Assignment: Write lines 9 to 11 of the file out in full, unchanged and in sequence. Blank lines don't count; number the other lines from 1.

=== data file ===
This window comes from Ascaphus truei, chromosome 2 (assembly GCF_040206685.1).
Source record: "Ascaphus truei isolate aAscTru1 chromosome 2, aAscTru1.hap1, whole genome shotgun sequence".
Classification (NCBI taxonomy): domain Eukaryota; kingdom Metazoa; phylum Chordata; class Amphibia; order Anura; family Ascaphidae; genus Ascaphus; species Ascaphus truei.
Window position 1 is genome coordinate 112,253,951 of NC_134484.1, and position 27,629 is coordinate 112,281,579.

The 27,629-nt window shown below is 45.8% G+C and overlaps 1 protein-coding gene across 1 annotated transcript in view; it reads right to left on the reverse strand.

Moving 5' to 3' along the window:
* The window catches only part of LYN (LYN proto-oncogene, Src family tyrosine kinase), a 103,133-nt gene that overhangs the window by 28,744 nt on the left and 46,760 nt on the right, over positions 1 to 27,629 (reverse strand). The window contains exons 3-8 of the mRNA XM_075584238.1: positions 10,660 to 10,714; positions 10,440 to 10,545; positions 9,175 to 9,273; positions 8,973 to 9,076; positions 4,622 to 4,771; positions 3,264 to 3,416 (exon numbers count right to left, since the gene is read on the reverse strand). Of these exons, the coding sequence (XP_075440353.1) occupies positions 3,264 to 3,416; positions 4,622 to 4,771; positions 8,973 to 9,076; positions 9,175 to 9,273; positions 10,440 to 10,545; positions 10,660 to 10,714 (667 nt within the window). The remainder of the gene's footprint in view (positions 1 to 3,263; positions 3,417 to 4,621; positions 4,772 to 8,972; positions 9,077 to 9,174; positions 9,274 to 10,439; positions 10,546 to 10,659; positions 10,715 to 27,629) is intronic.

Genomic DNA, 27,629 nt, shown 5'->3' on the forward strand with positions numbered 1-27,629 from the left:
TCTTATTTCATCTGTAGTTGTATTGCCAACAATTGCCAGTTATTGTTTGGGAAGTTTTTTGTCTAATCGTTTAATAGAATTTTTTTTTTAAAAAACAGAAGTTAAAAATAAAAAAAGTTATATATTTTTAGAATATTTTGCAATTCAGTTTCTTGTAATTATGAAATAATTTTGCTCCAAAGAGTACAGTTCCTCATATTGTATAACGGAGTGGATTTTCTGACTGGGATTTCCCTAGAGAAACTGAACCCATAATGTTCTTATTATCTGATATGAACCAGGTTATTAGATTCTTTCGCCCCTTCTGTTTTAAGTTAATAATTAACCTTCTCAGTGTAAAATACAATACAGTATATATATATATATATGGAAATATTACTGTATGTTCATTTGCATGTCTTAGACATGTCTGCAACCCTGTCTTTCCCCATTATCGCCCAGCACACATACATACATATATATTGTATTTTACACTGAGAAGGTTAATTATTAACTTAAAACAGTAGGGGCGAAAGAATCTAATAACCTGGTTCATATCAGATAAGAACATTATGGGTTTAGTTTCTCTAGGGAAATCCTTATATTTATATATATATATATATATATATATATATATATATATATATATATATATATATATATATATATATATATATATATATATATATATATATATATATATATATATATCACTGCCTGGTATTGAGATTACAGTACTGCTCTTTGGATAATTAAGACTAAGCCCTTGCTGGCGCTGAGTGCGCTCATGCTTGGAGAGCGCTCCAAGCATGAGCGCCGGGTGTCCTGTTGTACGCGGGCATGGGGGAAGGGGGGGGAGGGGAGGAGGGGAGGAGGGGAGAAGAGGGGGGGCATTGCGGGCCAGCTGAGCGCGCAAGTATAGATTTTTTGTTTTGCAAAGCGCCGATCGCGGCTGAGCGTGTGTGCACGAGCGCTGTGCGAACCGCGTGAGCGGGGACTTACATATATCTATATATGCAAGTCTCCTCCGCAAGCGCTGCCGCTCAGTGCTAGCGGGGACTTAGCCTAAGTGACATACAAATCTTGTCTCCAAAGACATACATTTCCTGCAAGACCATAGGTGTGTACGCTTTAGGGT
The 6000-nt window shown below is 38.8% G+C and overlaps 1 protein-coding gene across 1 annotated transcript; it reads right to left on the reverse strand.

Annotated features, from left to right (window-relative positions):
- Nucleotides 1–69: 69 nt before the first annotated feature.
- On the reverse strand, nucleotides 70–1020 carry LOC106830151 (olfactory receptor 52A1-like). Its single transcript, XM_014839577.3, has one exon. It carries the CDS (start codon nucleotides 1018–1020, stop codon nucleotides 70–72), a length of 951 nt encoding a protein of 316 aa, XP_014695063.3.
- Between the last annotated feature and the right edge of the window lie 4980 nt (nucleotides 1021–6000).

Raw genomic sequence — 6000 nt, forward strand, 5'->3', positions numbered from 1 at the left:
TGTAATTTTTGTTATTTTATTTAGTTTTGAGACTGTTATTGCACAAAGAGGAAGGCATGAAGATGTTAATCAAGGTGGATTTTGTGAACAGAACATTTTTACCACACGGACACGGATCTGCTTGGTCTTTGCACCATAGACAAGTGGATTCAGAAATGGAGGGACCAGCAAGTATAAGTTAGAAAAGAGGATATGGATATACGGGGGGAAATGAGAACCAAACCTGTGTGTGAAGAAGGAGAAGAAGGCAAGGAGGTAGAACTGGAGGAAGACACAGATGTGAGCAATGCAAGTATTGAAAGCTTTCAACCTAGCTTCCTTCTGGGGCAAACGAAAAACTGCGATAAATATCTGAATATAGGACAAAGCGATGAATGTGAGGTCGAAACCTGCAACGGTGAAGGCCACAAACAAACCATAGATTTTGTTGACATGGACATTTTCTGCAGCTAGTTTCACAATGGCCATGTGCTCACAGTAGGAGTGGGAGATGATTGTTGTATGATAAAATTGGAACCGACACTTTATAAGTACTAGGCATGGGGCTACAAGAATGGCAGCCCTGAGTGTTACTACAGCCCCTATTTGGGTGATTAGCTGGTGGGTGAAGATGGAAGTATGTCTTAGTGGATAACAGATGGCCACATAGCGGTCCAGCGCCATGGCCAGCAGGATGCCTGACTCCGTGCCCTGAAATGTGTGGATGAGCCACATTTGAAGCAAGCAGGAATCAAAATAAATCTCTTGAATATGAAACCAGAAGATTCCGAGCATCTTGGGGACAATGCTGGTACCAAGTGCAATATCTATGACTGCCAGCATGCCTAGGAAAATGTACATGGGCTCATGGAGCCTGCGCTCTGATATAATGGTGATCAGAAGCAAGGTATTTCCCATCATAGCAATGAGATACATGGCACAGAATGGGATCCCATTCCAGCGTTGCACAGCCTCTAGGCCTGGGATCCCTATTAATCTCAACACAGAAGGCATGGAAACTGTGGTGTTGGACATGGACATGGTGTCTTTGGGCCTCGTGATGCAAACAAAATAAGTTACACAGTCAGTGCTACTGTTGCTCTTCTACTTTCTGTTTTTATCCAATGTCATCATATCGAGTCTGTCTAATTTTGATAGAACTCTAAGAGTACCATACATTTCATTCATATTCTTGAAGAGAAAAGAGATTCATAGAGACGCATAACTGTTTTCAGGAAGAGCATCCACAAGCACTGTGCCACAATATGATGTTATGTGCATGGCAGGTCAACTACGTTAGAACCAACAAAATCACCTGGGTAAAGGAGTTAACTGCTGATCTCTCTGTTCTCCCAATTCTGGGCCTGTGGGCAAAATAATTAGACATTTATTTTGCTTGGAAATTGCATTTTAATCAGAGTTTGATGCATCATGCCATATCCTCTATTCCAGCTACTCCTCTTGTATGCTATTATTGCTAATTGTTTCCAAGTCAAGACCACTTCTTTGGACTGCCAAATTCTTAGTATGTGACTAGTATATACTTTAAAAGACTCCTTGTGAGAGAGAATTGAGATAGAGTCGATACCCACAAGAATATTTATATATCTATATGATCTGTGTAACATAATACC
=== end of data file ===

TCTTATTTCATCTGTAGTTGTATTGCCAACAATTGCCAGTTATTGTTTGGGAAGTTTTTTGTCTAATCGTTTAATAGAATTTTTTTTTTAAAAAACAGAAGTTAAAAATAAAAAAAGTTATATATTTTTAGAATATTTTGCAATTCAGTTTCTTGTAATTATGAAATAATTTTGCTCCAAAGAGTACAGTTCCTCATATTGTATAACGGAGTGGATTTTCTGACTGGGATTTCCCTAGAGAAACTGAACCCATAATGTTCTTATTATCTGATATGAACCAGGTTATTAGATTCTTTCGCCCCTTCTGTTTTAAGTTAATAATTAACCTTCTCAGTGTAAAATACAATACAGTATATATATATATATATGGAAATATTACTGTATGTTCATTTGCATGTCTTAGACATGTCTGCAACCCTGTCTTTCCCCATTATCGCCCAGCACACATACATACATATATATTGTATTTTACACTGAGAAGGTTAATTATTAACTTAAAACAGTAGGGGCGAAAGAATCTAATAACCTGGTTCATATCAGATAAGAACATTATGGGTTTAGTTTCTCTAGGGAAATCCTTATATTTATATATATATATATATATATATATATATATATATATATATATATATATATATATATATATATATATATATATATATATATATATATATATATATATATATATATCACTGCCTGGTATTGAGATTACAGTACTGCTCTTTGGATAATTAAGACTAAGCCCTTGCTGGCGCTGAGTGCGCTCATGCTTGGAGAGCGCTCCAAGCATGAGCGCCGGGTGTCCTGTTGTACGCGGGCATGGGGGAAGGGGGGGGAGGGGAGGAGGGGAGGAGGGGAGAAGAGGGGGGGCATTGCGGGCCAGCTGAGCGCGCAAGTATAGATTTTTTGTTTTGCAAAGCGCCGATCGCGGCTGAGCGTGTGTGCACGAGCGCTGTGCGAACCGCGTGAGCGGGGACTTACATATATCTATATATGCAAGTCTCCTCCGCAAGCGCTGCCGCTCAGTGCTAGCGGGGACTTAGCCTAAGTGACATACAAATCTTGTCTCCAAAGACATACATTTCCTGCAAGACCATAGGTGTGTACGCTTTAGGGT
The 6000-nt window shown below is 38.8% G+C and overlaps 1 protein-coding gene across 1 annotated transcript; it reads right to left on the reverse strand.

Annotated features, from left to right (window-relative positions):